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Check your insulin level before seeing Mary Poppins 

When the original Disney feature came out in 1964, the ubiquitous trailers, clips and sound bites from Mary Poppins were more than enough to convince me to give this animated hybrid a wide berth. Forty years later, when the new stage version opened in London, Disney Theatricals had stripped away the animation, recruiting the savvy mega-successful Cameron Mackintosh to co-produce and the estimable Richard Eyre to direct. As the bumbershoot-borne nanny flew toward Broadway late in 2006, my interest revived. Reviews of the show were glowing, asserting that Mackintosh and his creative team — most notably scriptwriter Julian Fellowes and composers George Stiles and Anthony Drewe — had brought new power and depth to the story, along with some of the chiaroscuro of real life.

So I was still wary of Mary's fructose propensities as she entered the Banks household last Friday evening at Belk Theater, but optimistic as well. The magical nanny arrived innocuously enough, taking all kinds of impossible things — including a lamp and a bed — out of her apparently empty rucksack while singing one of the new Stiles-Drewe tunes, "The Perfect Nanny," to the adorable Banks kids.

Yet my hopes were cruelly bludgeoned over the course of an agonizing one-hour-and-16-minute first act whose sugariness was eclipsed only by its tedium. All of the most fearsome hits of the movie are reprised, "Chim Chim Cher-ee" fattened up with new lyrics and the already obnoxious "Supercalifragilisticexpialidocious" now insufferably bloated with enough grandiose Matthew Bourne choreography to embarrass Queen Elizabeth. "A Spoonful of Sugar" remains relatively unscathed, but even without Julie Andrews' insidious pronunciation, spoonful is a mammoth understatement. I saw at least a potful.

Mercifully, the second act is far better — and nearly 15 minutes shorter. We get the spectacular Miss Andrews, the harpy nanny responsible for daddy George Banks' screwed-up views of marriage, banking and child-rearing. Yes, that was me shouting "Brava!" (half in admiration and half in gratitude) after Ellen Harvey's histrionic, operatic rendition of the Andrews calling card, "Brimstone and Treacle," as she begins her reign of terror. Up until then, the major plot complication, Mary's capricious departure, had arisen out of nothing more serious than the children's rough treatment of a ragdoll.

This new tyrant-from-hell gives the children a palpable reason to flee from home, provides Mary with a formidable foe and a righteous cause for wielding her magic, and adds emotional weight to the kids' reunion with their "practically perfect" nanny and their reconciliation with their chastened parents. She's a lot of fun while she lasts. Now it would be a mistake to presume that Miss Andrews is any more three-dimensional than the great Disney villainesses of Snow White or 101 Dalmatians, but two dimensions work for this meteoric cameo. They also work for the stuffy, warped and love-deprived George Banks, rendered in a standard-issue caricature by Laird Mackintosh.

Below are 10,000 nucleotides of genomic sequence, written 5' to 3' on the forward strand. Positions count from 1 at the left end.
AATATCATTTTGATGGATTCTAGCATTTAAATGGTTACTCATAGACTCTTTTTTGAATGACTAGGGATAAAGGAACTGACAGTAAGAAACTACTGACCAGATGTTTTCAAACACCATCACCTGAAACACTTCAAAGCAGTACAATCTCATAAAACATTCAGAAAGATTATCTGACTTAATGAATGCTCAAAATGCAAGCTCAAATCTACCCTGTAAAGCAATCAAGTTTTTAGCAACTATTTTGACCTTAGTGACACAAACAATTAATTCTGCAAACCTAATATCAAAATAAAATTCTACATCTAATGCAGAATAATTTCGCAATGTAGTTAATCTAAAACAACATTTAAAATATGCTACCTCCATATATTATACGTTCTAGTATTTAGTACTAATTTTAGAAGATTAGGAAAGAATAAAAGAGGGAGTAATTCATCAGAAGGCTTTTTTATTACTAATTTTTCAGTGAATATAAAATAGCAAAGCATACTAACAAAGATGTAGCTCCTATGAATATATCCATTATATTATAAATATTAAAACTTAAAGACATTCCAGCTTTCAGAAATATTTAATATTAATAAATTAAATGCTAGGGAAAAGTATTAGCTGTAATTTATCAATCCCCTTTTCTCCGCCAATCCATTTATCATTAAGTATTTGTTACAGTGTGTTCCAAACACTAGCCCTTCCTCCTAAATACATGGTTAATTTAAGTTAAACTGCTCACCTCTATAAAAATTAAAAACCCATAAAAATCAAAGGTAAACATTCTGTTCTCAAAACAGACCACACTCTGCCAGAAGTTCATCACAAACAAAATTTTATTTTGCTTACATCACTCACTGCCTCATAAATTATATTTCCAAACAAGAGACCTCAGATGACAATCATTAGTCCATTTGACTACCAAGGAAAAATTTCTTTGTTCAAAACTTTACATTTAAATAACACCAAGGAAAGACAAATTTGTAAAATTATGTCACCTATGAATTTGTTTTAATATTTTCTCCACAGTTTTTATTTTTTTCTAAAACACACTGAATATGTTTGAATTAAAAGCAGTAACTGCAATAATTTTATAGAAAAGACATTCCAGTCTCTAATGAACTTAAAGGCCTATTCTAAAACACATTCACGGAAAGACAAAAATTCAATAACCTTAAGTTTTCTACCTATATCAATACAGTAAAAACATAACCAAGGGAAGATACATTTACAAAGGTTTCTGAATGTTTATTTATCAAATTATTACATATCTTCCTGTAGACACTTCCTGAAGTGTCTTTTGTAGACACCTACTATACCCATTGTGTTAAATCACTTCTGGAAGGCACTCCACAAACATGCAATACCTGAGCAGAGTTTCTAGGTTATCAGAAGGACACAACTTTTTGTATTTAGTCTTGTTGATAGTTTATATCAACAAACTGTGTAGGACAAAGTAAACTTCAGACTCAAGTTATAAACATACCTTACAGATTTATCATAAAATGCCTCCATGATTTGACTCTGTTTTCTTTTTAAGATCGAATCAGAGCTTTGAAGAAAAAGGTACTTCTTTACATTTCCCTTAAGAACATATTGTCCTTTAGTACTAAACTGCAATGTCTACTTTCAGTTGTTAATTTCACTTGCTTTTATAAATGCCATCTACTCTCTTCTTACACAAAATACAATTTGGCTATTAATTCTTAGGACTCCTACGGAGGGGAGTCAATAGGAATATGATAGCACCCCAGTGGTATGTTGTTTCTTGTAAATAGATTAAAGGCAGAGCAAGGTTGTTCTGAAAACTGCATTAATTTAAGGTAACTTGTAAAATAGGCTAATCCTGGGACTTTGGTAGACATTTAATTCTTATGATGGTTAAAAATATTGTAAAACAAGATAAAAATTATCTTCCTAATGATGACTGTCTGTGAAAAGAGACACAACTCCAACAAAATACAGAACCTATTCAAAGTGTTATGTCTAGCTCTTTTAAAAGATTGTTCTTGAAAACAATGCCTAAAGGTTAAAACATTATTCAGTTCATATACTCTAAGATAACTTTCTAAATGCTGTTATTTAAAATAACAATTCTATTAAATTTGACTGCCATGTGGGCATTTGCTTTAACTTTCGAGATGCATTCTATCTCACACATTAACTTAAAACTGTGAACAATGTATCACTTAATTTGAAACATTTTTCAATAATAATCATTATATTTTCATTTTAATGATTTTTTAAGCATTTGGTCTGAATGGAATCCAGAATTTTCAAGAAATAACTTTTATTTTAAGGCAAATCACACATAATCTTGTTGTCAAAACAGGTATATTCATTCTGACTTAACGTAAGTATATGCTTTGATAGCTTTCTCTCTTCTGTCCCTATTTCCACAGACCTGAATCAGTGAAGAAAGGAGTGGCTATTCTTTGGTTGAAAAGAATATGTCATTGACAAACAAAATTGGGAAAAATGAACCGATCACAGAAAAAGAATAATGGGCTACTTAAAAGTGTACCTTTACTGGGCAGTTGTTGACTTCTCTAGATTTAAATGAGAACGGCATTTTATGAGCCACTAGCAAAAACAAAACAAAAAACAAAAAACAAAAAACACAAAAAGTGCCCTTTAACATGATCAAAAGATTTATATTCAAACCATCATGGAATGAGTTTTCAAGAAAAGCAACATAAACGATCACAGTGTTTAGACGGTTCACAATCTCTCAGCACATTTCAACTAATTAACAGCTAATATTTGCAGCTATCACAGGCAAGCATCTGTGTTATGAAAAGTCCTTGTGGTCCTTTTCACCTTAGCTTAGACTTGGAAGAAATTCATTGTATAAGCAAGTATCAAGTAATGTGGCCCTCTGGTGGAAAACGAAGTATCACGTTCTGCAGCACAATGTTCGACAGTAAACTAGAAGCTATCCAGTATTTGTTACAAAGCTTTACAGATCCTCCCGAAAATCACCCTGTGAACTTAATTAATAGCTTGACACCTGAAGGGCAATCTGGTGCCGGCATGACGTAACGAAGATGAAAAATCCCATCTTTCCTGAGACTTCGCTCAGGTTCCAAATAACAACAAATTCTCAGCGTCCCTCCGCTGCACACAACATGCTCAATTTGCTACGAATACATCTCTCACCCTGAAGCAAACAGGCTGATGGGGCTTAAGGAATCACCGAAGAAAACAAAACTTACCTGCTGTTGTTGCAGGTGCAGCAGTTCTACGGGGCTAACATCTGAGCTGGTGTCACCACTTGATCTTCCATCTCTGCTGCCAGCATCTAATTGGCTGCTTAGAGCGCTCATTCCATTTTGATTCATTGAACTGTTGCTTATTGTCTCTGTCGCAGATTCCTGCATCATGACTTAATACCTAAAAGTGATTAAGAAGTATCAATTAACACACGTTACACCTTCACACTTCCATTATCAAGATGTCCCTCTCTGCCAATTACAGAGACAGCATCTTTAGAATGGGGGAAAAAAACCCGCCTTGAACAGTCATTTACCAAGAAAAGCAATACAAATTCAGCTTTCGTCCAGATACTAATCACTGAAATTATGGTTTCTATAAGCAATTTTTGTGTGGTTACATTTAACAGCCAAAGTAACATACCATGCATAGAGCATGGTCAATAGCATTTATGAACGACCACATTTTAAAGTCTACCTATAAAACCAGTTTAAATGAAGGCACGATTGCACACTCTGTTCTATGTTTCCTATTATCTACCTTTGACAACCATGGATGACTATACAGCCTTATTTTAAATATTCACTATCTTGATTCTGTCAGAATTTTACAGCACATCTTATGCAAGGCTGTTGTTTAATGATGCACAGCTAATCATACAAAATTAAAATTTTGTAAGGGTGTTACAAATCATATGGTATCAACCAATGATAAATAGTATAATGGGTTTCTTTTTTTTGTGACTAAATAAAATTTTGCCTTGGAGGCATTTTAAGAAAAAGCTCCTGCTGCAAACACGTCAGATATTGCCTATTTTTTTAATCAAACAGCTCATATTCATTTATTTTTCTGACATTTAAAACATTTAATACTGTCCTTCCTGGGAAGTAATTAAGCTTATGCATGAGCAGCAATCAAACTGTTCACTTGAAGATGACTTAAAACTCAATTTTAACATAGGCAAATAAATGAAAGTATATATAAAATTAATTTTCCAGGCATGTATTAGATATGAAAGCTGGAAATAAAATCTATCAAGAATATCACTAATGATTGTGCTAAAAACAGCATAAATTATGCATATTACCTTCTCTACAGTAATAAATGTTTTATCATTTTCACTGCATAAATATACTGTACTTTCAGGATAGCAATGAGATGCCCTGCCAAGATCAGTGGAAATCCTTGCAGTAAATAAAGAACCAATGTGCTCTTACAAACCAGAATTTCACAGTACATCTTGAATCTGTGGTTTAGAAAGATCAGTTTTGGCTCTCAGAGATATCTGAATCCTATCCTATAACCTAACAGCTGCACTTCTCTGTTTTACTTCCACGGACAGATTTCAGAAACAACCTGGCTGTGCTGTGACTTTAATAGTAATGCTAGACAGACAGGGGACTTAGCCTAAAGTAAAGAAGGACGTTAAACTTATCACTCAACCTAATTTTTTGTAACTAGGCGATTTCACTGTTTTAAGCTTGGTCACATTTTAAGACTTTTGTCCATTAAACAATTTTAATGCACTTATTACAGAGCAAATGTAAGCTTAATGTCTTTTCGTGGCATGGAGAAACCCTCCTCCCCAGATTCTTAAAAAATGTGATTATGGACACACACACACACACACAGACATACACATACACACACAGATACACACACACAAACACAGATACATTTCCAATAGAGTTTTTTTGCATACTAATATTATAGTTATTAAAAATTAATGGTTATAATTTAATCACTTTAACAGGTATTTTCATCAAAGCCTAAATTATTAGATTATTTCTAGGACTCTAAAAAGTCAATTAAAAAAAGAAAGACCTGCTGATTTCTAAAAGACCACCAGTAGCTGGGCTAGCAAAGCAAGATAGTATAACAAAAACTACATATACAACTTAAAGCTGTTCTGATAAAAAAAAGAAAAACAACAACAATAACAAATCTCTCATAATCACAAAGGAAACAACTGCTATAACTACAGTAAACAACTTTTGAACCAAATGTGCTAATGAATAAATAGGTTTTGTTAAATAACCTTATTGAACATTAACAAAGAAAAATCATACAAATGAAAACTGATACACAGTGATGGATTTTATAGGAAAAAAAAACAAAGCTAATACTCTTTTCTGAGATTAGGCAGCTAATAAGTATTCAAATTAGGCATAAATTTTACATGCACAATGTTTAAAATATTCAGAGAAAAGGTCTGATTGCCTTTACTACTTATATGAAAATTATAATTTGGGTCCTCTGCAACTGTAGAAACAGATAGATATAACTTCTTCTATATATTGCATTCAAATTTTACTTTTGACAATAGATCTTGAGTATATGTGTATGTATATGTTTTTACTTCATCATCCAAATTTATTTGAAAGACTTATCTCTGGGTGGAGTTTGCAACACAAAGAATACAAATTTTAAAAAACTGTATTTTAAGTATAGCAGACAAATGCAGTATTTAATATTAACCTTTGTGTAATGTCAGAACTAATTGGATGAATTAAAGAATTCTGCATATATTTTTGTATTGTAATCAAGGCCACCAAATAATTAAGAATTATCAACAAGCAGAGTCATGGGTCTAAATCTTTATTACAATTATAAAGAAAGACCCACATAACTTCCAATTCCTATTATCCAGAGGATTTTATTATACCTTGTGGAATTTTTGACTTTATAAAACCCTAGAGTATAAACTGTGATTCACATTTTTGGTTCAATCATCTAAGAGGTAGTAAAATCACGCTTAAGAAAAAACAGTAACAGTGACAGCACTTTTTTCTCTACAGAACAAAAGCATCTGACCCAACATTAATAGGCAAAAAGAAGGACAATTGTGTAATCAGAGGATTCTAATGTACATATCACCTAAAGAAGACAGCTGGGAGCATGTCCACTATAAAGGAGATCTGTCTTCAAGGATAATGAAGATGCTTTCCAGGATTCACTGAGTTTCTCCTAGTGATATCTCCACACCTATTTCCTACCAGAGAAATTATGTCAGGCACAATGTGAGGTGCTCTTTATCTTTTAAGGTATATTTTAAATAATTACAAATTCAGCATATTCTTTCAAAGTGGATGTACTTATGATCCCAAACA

Flatness isn't nearly as desirable for Mary and her oddball pal, Bert the artful chimney sweep. With so much magic attending her throughout the evening, small fry might not notice that Caroline Sheen has all the crinoline starchiness of Mary Poppins but little of the charisma to go with her plummy voice. Dominic Roberts brings a nearly indomitable blandness to the raffish Bert that is only slightly dispelled in the evening's most spectacular production number, "Step in Time," deep in Act 2. As super-colossally excessive as anything in Act 1, the tap-dance extravaganza could at least claim a point at the end, when Mary and the kids sported the soot of the tap-tap-tapping chimney sweeps as if it were a working-class badge of honor.

And yes indeedy, I did like Camille Mancuso as Jane Banks and Talon Ackerman as little brother Michael, naughty without being obstreperous and sweet without being cloying. Hopefully this ideal balance carries over to Paige Simunovich and Cade Canon Ball, who alternate with the kids I saw as the sibs. Some really fine character actors fill out the cast, including Mary VanArdsel as the pathetic Bird Woman and Mike O'Carroll as George's patrician boss, the Bank Chairman. Blythe Wilson must brave the remake of Mommy Banks into a meek team-player. The five notes of "Being Mrs. Banks" echo the first five notes of "Beauty and the Beast," tipping off the intent. Some of the Mrs. Potts' warmth comes through, but it's coupled with her servility.

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